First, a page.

Despite Charges
Clark County Vote Devices Approved

  copyright 1996, Electric Nevada

Clark County's controversial new electronic voting machines will be certified for continued use, Secretary of State Dean Heller said this week.
The announcement came after the Sequoia Pacific AVC Advantage machines were publicly tested by an out-of-state examiner at the Clark County Government Center July 12.
According to Fred Dugger, information systems manager for the state Legislative Counsel Bureau, the examiner, Michael Ian Shamos, had been recommended by Tom Stown of Henderson, an active critic of the 1,300 Sequoia Pacific electronic voting machines purchased by the Clark County Commission.
Dugger, who described himself as "another pair of eyeballs" Heller had asked to be present for the testing, told Electric Nevada that Stown had endorsed Shamos' independence based upon the examiner's earlier decertification of some Sequoia Pacific machines for Pennsylvania elections.
In that case, said Dugger, the operating software had not been up to the task of managing ballots allowing the voting of straight party lines.
But Republican Congressional District 2 candidate Pat McMillan, who has filed suit against Clark County Registrar of Voters Kathryn Ferguson, denied that Stown, who was out of town and could not be reached for comment, had recommended Shamos.
McMillan called the demonstration at the Clark government center "a farce."
"It was a vender demo sales pitch," he said, contending that Shamos was not truly independent.
"He admitted he was paid by the county, which was reimbursed by Sequoia Pacific," said McMillan.
"I figure he got about $8500 for this appearance. He has a pecuniary interest."
Shamos, an attorney and adjunct faculty member in the School of Computer Science at Carnegie-Mellon University, has been statutory examiner of electronic voting systems for Pennsylvania since 1980 and serves as the designee of the Attorney General of Texas at electronic voting examinations in that state.
Fielding questions from the Government Center audience, he recommended the Sequoia machines be certified for use in early voting.
"The machines passed every test that was conducted," said Shamos, adding that the risk of someone rigging the machines appeared minimal.
"In my opinion it would be easier to rob Fort Knox," he said.
Stown, McMillan and about 50 protesters opposed to the electronic voting machines were present for the examination of the Sequoia machines, as were representatives of the manufacturer, Sequoia Pacific corporation.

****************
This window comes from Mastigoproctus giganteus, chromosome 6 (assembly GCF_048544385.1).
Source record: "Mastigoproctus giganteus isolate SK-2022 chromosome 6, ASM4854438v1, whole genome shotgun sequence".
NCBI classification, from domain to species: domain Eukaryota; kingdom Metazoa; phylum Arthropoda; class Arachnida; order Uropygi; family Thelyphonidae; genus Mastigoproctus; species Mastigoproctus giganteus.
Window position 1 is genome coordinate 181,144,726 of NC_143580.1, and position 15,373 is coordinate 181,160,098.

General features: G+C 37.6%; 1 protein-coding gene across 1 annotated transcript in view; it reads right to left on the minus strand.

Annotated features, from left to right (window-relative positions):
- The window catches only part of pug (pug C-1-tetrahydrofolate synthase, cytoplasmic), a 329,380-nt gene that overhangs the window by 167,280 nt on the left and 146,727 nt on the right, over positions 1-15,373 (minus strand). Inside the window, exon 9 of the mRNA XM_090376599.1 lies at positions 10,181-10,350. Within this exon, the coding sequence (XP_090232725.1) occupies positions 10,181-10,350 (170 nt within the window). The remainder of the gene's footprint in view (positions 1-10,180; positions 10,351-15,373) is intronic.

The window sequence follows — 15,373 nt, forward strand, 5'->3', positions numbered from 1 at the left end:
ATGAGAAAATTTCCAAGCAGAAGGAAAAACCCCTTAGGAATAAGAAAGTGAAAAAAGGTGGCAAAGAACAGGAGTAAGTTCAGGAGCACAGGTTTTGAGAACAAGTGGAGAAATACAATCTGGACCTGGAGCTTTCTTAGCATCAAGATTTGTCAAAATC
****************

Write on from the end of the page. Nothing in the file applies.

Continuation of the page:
Nevada Secretary of State Dean Heller announced Monday his office "will issue the certificate immediately."
"The most common complaint voiced is that there is no paper trail with this system," said Heller. "We now know that is simply not true. The ballot images can be printed
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in compliance with state law."
McMillan has charged in a suit filed against Clark County Registrar of Voters Kathryn Ferguson that "The Sequoia machines are devoid of the capability to retain unalterable evidence of the voter's original intent and to maintain an image of each complete ballot cast by each voter."
Rather than Shamos examining the machines, he told Electric Nevada, "We were hoping for Wyle Labs, but Wyle Labs refused to do it because they didn't want them to look at the source code."
However, reached by Electric Nevada, a spokesman at the Huntsville, Alabama testing firm said Wyle Laboratories had decided to entirely leave the business of testing election software, though still continue testing election machine firmware and hardware.
The reason, said contract manager Ed Smith, is the sheer size of the software code involved nowadays in managing electronic voting machines.
"A company wanted us to do one which was 900,000 lines. I mean, it was huge. And we sat down, and we were working on quoting it, and then we said 'Wait a minute,' you know?"
Normally, said Smith, a software program that large would be contracted out by Wyle for review, because "other people can do the work more efficiently."
But he said the company decided that "if this is what's coming down the pike, it doesn't make sense for us to subcontract it out -- it just costs [the client] more and we stay in the loop."
So he said Wyle Labs had informed NASED -- the National Association of State Election Directors - of its decision and recommended that the association contract with one of a number of other companies which specialize in the area of software code review.
Smith denied that the political furor accompanying electronic voting machine software was a factor in Wyle's decision to drop out of that business.

The legal suit against Clark County Registrar Kathryn Ferguson filed by Pat McMillan charges her with a number of unlawful actions involving her efforts to install the Sequoia AVC Advantage Model D electronic voting machines. It also charges her with numerous other election violations under Nevada law.

Clark County's machines were certified for use at regular elections in 1993 by then-Secretary of State Cheryl Lau in an action that was itself controversial. The devices had cost the county $6.8 million.

A 1993 paper by Dr. Shamos, proposing a method of evaluating security measures for countering threats to computerized election systems, is posted on the Web and available at Electronic Voting - Evaluating the Threat.

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